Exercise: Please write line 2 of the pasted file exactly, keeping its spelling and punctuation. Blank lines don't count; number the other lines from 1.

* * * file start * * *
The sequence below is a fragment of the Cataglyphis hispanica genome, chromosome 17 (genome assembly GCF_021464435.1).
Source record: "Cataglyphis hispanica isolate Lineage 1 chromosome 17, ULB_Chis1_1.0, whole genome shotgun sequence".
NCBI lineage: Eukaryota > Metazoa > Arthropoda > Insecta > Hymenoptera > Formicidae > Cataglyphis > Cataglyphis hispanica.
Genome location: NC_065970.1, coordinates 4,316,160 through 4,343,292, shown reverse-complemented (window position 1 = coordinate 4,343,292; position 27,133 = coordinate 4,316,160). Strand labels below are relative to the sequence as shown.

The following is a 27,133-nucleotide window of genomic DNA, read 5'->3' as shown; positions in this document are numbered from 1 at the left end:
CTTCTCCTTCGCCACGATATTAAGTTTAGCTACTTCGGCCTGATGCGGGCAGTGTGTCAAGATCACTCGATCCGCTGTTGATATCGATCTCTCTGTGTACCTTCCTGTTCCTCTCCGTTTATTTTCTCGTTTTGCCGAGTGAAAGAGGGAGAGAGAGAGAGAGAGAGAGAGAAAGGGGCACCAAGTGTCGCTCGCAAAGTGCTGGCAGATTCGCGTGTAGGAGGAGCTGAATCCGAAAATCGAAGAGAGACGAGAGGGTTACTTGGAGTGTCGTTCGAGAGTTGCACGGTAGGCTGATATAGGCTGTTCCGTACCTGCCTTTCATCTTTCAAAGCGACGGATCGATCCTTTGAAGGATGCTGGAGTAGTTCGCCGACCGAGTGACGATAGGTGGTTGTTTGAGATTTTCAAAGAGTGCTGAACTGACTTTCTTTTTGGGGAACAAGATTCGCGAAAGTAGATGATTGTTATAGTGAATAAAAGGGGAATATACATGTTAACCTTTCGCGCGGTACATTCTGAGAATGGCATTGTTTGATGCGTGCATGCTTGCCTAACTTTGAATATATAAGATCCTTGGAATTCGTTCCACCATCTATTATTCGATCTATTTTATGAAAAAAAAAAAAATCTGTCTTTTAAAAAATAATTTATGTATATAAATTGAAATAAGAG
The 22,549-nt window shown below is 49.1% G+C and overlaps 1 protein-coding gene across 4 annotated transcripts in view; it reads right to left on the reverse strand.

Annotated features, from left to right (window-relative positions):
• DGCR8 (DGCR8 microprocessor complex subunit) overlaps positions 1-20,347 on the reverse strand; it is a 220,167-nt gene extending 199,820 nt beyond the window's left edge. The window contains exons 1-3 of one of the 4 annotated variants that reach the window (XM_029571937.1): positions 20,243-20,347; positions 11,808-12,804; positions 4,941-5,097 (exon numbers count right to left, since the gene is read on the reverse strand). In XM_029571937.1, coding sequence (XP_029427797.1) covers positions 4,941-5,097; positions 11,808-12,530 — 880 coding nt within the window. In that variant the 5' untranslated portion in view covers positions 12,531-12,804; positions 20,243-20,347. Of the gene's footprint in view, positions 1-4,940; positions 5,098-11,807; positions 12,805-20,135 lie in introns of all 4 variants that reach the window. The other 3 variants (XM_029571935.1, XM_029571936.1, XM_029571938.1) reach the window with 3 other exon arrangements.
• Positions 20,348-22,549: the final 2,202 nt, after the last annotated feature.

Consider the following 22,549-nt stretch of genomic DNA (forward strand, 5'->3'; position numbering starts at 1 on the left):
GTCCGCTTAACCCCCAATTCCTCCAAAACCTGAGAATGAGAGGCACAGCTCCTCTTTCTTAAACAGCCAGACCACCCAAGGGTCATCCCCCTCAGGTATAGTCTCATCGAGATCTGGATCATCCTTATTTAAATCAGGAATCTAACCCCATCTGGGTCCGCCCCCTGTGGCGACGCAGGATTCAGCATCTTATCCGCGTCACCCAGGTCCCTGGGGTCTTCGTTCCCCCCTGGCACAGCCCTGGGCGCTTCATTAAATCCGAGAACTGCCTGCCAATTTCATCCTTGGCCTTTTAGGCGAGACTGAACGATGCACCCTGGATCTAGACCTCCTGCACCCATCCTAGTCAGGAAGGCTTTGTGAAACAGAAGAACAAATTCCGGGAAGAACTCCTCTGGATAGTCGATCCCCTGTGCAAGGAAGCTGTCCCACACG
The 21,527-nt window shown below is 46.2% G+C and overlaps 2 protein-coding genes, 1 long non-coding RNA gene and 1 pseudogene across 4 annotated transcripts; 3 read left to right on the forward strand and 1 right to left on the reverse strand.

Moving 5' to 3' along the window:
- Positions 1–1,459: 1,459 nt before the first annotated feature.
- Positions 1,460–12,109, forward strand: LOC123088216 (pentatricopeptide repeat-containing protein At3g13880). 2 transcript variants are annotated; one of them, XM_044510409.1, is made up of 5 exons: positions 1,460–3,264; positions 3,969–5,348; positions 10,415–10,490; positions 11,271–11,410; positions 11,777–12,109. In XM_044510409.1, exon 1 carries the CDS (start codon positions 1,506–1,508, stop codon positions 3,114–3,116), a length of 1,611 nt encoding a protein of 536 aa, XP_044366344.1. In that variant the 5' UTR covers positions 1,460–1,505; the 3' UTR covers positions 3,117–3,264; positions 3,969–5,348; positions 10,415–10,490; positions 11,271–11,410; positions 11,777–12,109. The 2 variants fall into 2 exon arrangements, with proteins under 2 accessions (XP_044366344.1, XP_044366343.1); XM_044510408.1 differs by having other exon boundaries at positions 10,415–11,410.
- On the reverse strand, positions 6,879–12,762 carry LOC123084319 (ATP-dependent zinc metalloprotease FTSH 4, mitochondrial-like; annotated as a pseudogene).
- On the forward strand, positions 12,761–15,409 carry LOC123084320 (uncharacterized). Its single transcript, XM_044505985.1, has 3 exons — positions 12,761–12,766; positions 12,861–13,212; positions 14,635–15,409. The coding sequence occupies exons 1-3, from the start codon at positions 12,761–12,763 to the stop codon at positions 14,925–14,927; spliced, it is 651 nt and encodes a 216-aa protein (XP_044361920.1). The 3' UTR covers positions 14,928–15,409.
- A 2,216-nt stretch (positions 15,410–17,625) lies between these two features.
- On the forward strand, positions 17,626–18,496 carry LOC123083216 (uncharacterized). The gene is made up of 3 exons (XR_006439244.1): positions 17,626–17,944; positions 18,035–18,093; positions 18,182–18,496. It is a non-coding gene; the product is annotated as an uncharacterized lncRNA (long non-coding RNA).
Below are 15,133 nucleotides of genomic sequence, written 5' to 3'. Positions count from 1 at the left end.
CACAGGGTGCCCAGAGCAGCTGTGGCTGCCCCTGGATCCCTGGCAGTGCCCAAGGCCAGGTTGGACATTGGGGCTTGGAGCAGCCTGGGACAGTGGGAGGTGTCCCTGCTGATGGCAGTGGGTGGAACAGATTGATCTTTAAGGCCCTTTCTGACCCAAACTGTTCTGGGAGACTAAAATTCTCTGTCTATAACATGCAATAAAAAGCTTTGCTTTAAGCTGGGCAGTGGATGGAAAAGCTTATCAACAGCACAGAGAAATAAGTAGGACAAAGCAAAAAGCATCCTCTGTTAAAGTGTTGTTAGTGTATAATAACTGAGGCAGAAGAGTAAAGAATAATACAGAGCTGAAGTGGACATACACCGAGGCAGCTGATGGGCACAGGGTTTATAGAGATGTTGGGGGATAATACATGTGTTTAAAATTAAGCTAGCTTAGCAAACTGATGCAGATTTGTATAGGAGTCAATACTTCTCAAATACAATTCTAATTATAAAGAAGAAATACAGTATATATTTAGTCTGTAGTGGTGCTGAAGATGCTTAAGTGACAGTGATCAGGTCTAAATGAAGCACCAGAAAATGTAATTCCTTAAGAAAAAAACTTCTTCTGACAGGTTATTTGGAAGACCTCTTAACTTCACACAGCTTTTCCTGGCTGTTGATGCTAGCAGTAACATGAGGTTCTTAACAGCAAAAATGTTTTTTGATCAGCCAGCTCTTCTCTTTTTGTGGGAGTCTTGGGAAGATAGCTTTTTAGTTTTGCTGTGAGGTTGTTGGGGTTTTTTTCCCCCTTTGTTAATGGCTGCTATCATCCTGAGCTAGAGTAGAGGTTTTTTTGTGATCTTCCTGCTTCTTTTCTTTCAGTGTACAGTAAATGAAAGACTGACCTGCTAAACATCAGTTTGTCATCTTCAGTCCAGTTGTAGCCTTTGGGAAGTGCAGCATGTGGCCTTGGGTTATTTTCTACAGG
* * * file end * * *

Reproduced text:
Source record: "Cataglyphis hispanica isolate Lineage 1 chromosome 17, ULB_Chis1_1.0, whole genome shotgun sequence".